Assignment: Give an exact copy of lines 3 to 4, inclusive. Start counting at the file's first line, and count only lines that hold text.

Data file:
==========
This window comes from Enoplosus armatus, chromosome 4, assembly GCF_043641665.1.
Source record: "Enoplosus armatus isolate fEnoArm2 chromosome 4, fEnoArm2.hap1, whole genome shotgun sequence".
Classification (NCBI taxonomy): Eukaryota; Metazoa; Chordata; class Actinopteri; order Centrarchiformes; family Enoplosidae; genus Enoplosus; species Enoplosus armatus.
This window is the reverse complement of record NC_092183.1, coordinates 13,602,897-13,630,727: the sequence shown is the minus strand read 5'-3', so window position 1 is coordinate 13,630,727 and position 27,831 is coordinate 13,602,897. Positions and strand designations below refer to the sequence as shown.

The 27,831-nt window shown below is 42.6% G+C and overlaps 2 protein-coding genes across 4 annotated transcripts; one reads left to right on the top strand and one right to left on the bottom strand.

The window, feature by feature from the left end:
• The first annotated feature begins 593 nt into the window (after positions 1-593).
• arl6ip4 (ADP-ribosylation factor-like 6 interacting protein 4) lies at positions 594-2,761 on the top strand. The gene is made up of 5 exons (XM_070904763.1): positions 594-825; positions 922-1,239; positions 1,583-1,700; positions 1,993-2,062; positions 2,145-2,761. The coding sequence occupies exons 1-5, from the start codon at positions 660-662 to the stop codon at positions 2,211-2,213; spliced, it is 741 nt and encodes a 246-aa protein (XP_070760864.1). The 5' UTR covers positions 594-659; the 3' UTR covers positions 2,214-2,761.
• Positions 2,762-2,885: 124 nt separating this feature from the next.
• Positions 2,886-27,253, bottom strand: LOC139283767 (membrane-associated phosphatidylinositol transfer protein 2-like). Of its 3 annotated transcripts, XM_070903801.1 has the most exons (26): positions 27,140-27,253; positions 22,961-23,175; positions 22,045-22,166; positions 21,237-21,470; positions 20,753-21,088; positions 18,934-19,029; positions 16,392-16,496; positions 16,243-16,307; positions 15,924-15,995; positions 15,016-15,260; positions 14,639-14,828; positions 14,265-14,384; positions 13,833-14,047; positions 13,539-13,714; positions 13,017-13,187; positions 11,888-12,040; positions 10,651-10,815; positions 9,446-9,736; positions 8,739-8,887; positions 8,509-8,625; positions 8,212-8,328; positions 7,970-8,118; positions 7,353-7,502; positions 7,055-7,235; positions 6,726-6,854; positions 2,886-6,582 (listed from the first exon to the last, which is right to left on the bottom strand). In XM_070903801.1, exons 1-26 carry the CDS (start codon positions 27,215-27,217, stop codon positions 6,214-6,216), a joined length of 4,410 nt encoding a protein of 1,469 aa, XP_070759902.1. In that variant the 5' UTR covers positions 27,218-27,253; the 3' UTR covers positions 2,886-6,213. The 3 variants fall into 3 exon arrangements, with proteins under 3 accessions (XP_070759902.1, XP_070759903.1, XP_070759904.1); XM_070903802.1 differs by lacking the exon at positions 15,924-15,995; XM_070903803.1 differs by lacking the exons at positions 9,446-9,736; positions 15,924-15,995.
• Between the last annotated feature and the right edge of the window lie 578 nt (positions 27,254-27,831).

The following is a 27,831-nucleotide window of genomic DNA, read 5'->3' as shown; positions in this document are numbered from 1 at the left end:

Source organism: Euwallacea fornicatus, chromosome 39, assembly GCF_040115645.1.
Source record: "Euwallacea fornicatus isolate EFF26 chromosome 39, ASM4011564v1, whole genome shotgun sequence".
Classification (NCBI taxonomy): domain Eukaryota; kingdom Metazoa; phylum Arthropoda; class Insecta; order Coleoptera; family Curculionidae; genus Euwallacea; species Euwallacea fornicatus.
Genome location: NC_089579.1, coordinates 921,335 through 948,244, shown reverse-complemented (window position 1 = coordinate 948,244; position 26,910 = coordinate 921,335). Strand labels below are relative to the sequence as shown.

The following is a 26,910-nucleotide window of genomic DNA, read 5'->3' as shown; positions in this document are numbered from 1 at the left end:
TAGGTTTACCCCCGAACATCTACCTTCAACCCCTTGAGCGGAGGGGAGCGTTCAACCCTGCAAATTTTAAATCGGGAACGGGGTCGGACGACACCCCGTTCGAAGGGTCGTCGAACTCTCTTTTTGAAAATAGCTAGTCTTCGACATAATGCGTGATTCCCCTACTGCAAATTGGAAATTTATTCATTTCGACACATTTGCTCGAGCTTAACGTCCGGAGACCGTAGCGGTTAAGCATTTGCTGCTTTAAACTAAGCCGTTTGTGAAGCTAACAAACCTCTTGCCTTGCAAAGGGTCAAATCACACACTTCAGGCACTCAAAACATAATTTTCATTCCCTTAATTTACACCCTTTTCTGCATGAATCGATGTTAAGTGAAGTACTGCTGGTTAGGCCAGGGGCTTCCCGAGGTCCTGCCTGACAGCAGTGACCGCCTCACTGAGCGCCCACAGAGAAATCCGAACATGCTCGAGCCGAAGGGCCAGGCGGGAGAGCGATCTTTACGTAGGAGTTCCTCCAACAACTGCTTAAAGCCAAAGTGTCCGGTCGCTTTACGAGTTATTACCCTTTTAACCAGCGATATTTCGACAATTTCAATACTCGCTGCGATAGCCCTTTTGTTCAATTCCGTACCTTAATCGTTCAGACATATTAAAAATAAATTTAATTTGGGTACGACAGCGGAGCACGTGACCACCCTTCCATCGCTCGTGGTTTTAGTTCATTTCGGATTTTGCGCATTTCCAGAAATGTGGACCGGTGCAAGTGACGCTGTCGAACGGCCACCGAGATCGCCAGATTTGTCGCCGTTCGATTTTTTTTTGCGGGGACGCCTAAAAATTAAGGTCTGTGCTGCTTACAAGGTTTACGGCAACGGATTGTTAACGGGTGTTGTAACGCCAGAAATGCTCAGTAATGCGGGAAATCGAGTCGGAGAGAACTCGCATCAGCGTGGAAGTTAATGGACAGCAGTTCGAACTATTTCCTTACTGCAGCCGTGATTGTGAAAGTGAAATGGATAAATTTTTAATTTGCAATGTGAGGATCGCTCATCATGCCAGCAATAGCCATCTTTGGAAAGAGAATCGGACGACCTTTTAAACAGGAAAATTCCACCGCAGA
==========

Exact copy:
Classification (NCBI taxonomy): Eukaryota; Metazoa; Chordata; class Actinopteri; order Centrarchiformes; family Enoplosidae; genus Enoplosus; species Enoplosus armatus.
This window is the reverse complement of record NC_092183.1, coordinates 13,602,897-13,630,727: the sequence shown is the minus strand read 5'-3', so window position 1 is coordinate 13,630,727 and position 27,831 is coordinate 13,602,897. Positions and strand designations below refer to the sequence as shown.